Even at busy downtown Sunnyside Beach, the city experience is something quite different standing atop a paddleboard.
While paddling along the break wall toward the Humber River, the city seems serene. The water is like glass – still and calm – and the sounds of cars on the nearby Lake Shore Boulevard are inaudible. Only the distant laughs of children romping on the beach can be heard.
“There is a point up the Humber River where all you can see is trees and birds,” said Jenifer Rudski, paddle board instructor and enthusiast. “Not a single building or skyscraper, just trees.”
Being able to step away from the city without actually leaving the city is one of the benefits of paddle boarding, a water sport that combines surfing and kayaking and is relatively new in the City of Toronto.
“Getting away from the city is such a big thing for urbanites, but for some people it is impossible,” she said. “Paddle boarding provides people with an opportunity to get away without having to drive six hours up the highway.”
Rudski has been paddle boarding for three years and in that time has taught the sport in the east end of the city as well as South America.
Rudski said she has seen the sport grow exponentially.
“It has been a fast growing, both in the boarding community – so people who snowboard, kiteboard or skateboard – but also all the paddlers (kayakers) have really gotten into it because it is such a diverse sport,” she said. “You can do it sitting, kneeling or standing so it keeps it really interesting.”
Beyond the excitement, Rudski said paddle boarding offers a full body workout.
Rudski lives just west of Roncesvalles. She grew up in Toronto and said living just minutes from the water is energizing. She said she has always been into board sports, but oddly enough it was while en route to a snowboarding trip in British Colombia that the seeds for paddle boarding were sown.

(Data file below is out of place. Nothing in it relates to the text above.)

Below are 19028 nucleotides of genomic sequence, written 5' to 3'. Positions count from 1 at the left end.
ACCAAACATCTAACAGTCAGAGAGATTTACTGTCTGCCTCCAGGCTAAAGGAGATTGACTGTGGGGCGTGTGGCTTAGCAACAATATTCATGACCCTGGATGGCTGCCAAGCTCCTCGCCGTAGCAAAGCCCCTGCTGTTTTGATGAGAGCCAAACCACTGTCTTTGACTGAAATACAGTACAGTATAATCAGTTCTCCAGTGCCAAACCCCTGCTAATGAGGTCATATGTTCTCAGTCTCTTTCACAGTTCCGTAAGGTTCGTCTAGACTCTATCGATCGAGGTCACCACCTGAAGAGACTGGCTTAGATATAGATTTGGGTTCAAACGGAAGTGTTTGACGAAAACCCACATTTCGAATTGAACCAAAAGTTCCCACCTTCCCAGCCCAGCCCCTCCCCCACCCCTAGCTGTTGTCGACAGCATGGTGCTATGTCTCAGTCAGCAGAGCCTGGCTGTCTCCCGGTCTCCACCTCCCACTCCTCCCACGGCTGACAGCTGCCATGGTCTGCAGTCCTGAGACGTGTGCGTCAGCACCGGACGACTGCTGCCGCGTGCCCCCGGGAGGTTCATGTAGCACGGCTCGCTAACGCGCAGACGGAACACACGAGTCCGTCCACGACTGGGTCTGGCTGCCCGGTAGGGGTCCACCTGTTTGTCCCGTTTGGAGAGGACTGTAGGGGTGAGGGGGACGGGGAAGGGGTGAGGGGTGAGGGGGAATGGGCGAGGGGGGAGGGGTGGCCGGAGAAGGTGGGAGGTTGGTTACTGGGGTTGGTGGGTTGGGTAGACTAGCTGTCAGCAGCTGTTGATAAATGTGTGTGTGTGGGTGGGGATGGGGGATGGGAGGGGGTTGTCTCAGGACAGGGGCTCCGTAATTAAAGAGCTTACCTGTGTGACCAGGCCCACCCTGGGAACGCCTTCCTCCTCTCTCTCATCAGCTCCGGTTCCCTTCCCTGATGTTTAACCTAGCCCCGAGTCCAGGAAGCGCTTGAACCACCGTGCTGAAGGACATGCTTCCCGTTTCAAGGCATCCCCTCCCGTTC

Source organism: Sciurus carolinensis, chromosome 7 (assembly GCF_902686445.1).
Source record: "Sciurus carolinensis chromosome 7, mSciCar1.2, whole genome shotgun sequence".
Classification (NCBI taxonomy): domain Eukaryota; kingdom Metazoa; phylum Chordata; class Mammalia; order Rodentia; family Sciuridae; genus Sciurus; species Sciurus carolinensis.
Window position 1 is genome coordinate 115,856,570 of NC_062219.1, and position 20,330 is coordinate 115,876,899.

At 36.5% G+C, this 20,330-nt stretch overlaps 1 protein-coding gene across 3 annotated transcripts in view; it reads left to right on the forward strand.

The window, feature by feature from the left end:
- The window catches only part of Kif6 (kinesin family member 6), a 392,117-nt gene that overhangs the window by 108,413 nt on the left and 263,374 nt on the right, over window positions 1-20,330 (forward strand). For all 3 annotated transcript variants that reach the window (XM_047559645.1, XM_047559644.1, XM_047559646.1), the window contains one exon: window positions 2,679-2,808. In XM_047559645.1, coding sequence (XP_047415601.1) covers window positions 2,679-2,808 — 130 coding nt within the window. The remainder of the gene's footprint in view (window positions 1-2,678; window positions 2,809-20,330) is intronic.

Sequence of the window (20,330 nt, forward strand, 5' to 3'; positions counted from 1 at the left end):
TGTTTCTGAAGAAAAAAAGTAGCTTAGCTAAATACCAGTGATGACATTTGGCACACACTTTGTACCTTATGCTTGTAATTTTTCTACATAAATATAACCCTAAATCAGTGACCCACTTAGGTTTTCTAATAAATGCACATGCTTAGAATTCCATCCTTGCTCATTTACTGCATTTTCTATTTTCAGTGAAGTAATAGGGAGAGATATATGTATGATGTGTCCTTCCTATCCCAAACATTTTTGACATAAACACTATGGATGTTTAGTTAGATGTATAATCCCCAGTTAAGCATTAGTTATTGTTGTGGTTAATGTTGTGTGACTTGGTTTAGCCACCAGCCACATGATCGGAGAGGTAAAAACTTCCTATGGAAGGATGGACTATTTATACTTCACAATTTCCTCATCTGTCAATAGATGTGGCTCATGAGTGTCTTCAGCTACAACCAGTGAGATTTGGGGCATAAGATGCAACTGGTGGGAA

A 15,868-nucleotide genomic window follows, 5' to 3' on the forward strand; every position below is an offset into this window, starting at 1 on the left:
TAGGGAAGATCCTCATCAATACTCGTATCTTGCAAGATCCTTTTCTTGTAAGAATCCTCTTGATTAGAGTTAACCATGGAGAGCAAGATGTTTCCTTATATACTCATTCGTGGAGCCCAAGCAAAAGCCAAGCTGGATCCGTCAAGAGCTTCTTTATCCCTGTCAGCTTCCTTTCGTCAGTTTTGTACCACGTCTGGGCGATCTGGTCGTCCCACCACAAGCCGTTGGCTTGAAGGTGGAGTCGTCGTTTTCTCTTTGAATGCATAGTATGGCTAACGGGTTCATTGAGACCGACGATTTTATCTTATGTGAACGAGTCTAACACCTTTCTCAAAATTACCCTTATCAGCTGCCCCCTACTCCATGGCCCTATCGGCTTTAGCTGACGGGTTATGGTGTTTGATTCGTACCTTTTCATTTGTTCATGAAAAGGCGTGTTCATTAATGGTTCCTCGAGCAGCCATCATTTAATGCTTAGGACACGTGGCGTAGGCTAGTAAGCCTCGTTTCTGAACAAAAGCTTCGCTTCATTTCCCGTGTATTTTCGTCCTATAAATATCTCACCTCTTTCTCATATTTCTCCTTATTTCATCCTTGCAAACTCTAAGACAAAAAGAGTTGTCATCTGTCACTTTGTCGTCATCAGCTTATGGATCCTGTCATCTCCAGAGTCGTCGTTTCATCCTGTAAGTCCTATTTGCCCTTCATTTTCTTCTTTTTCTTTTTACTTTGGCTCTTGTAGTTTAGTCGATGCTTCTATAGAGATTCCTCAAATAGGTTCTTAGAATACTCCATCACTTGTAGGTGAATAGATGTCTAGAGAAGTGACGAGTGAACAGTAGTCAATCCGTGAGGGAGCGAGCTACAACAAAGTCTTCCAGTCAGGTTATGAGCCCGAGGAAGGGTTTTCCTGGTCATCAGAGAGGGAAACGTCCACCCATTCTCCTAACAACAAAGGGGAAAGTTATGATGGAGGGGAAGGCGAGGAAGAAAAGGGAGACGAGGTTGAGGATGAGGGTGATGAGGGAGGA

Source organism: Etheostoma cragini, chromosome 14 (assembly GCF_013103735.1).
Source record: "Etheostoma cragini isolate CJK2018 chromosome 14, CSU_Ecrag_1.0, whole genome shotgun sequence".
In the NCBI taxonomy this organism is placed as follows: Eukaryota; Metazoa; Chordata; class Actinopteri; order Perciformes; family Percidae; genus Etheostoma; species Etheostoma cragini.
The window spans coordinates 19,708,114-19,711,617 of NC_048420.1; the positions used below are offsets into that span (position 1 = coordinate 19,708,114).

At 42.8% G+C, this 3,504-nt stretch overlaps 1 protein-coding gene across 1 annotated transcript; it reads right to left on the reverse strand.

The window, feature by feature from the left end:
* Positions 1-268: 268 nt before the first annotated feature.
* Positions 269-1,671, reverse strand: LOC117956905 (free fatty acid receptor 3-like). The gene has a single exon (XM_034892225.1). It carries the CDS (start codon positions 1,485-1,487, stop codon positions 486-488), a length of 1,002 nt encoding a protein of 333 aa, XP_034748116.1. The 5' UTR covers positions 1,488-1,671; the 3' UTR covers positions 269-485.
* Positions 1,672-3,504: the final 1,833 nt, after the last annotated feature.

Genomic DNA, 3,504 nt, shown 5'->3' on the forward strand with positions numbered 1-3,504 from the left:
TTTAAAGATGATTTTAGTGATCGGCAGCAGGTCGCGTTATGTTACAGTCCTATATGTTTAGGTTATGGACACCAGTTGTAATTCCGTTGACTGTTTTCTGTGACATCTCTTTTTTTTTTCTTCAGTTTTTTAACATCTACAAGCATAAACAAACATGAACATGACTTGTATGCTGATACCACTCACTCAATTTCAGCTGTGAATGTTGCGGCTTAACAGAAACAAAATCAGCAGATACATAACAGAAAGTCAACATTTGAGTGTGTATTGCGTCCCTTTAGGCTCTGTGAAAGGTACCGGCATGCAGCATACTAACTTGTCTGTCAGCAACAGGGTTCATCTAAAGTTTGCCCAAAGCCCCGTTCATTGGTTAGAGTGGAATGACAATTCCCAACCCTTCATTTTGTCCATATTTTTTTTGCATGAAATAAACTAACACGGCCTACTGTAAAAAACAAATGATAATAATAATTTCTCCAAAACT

“My (snow)board fell off the roof of the car so I convinced my friends just to keep driving west to Torino (B.C.),” Rudski said. “So we just showed up in Tofino and rented surf boards...and I was hooked.”
When she was introduced to stand up paddle boarding on Lake Ontario, Rudski said she realized she could get a surfing type experience in Toronto.
“The thing that makes me connect to it is being on the water,” Rudski said. “I have always found water therapeutic and healing.”
She launched Osha Paddle Boarding and Yoga at Sunnyside Beach in June where she teaches both paddle boarding and, for those willing to truly test their balance, yoga from atop a paddle board on the lake.
Rudski is a certified paddle board instructor through Paddle Canada and a registered yoga teacher with Yoga Alliance.
There has been a lot of interest in paddleboard instruction, she said.
Two of her students confirm.
“I remember seeing some paddlers last summer when I was kayaking and I was really intrigued by it,” said Melanie Larose, who lives in Queen’s Quay and who took her third trip paddle boarding with Rudski July 11.
She first tried the sport at the Mountain Equipment Co-op Paddle Fest in early June at Sunnyside Beach and said she liked it so much she decided to continue with it and booked some classes with Rudski.
“It always intrigued me how people could find balance on boards on the water,” Larose said. “It looked like a fun activity to do.”
Andrea Walker, from Lake Shore and Park Lawn Road area, which is not far from Sunnyside Beach, came across a poster for paddle boarding while at that beach and decided to give it a try.
“It is a pretty awesome sport because you feel it working your upper body. You are standing so you feel it in your legs and in your core muscles,” Walker said. “Then there is the whole balance thing.”
She completed an introduction to paddle boarding with Osha and on July 11 took her second class.
“When I did the introductory class it reminded me of surfing,” Walker said. “That is something I have always wanted to try but there is nowhere to do it around here. This is the next best thing.”